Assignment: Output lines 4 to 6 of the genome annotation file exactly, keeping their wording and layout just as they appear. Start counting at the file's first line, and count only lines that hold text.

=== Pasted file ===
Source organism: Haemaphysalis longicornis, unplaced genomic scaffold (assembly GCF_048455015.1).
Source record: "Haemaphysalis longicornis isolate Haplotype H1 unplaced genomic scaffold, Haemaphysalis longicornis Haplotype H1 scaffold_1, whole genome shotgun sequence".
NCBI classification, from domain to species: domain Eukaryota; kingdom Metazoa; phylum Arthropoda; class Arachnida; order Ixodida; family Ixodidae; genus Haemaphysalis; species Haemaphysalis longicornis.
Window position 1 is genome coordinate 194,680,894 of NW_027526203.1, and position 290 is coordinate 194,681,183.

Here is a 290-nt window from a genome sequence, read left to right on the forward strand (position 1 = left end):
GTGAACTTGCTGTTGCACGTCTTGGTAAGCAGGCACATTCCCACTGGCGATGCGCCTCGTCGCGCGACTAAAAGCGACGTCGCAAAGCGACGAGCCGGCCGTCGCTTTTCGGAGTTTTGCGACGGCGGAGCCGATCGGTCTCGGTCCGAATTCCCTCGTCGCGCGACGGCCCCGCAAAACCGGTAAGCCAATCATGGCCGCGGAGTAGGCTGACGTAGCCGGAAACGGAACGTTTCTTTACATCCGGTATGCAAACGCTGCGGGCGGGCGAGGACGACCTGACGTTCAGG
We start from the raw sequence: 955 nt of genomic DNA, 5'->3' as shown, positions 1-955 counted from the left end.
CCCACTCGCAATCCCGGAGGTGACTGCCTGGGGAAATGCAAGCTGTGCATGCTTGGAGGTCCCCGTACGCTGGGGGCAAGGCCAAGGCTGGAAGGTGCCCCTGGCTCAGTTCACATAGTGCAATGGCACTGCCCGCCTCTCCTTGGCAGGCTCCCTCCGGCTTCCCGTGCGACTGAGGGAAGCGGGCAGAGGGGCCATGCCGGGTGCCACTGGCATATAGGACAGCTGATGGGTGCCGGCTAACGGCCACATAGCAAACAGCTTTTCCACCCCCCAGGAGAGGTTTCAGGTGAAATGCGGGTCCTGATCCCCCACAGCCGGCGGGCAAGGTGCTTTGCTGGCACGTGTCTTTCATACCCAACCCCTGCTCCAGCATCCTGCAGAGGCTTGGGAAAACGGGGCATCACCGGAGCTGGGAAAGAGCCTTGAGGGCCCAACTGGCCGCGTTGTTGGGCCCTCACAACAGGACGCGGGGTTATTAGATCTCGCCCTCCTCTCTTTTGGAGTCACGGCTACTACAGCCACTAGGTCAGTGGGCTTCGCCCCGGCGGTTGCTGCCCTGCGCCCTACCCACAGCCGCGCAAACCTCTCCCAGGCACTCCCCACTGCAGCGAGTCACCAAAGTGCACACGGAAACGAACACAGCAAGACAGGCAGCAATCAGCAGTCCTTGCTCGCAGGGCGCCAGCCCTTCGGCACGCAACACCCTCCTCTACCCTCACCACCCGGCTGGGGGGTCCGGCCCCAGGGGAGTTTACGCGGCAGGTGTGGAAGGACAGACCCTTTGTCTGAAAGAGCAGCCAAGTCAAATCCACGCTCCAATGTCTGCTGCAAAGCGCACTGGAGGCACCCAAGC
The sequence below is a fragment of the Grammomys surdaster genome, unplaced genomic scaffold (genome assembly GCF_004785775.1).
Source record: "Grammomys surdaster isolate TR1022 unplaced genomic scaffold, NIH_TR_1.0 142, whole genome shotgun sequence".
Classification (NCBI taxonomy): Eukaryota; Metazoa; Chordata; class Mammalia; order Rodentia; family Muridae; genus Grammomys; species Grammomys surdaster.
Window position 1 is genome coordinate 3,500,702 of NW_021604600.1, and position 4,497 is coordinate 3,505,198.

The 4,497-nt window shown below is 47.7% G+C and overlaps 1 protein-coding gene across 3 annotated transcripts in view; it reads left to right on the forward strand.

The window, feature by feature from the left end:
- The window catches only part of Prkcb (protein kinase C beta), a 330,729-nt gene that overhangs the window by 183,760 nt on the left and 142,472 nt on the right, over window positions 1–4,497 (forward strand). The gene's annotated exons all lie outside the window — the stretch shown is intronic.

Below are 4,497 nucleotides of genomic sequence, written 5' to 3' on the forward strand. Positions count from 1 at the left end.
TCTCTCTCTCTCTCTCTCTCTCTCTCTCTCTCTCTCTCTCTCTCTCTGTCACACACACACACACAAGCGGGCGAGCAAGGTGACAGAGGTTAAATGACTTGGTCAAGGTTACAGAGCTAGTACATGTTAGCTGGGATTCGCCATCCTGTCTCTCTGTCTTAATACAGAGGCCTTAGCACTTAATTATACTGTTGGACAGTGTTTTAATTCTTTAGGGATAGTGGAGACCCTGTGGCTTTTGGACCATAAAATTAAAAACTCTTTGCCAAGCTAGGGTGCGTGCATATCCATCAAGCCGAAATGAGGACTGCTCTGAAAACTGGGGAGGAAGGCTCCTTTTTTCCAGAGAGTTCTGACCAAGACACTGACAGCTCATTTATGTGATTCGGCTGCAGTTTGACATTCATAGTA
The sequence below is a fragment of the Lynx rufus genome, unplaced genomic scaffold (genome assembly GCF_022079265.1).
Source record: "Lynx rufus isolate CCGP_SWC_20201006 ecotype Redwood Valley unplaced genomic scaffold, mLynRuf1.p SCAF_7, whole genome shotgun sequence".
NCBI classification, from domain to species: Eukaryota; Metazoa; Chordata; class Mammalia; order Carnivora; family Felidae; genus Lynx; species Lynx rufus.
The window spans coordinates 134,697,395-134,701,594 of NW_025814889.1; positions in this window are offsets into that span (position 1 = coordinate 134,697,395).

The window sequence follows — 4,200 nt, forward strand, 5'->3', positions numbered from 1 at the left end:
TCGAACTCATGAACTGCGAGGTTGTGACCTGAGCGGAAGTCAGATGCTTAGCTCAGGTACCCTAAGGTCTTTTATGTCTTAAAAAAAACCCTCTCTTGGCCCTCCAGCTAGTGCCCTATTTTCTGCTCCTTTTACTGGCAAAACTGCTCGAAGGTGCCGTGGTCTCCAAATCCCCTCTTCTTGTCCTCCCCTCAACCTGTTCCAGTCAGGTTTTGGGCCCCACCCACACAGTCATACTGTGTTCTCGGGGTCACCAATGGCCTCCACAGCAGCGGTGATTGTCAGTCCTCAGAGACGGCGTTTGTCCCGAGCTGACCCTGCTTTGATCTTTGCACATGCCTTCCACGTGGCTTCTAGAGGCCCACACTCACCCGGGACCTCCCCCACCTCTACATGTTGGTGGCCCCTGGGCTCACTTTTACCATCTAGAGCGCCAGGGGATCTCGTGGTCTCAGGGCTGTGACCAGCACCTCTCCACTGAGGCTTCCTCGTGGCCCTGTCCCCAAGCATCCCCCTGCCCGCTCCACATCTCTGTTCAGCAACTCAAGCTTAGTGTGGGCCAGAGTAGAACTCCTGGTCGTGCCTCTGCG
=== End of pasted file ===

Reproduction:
Window position 1 is genome coordinate 194,680,894 of NW_027526203.1, and position 290 is coordinate 194,681,183.

Here is a 290-nt window from a genome sequence, read left to right on the forward strand (position 1 = left end):
GTGAACTTGCTGTTGCACGTCTTGGTAAGCAGGCACATTCCCACTGGCGATGCGCCTCGTCGCGCGACTAAAAGCGACGTCGCAAAGCGACGAGCCGGCCGTCGCTTTTCGGAGTTTTGCGACGGCGGAGCCGATCGGTCTCGGTCCGAATTCCCTCGTCGCGCGACGGCCCCGCAAAACCGGTAAGCCAATCATGGCCGCGGAGTAGGCTGACGTAGCCGGAAACGGAACGTTTCTTTACATCCGGTATGCAAACGCTGCGGGCGGGCGAGGACGACCTGACGTTCAGG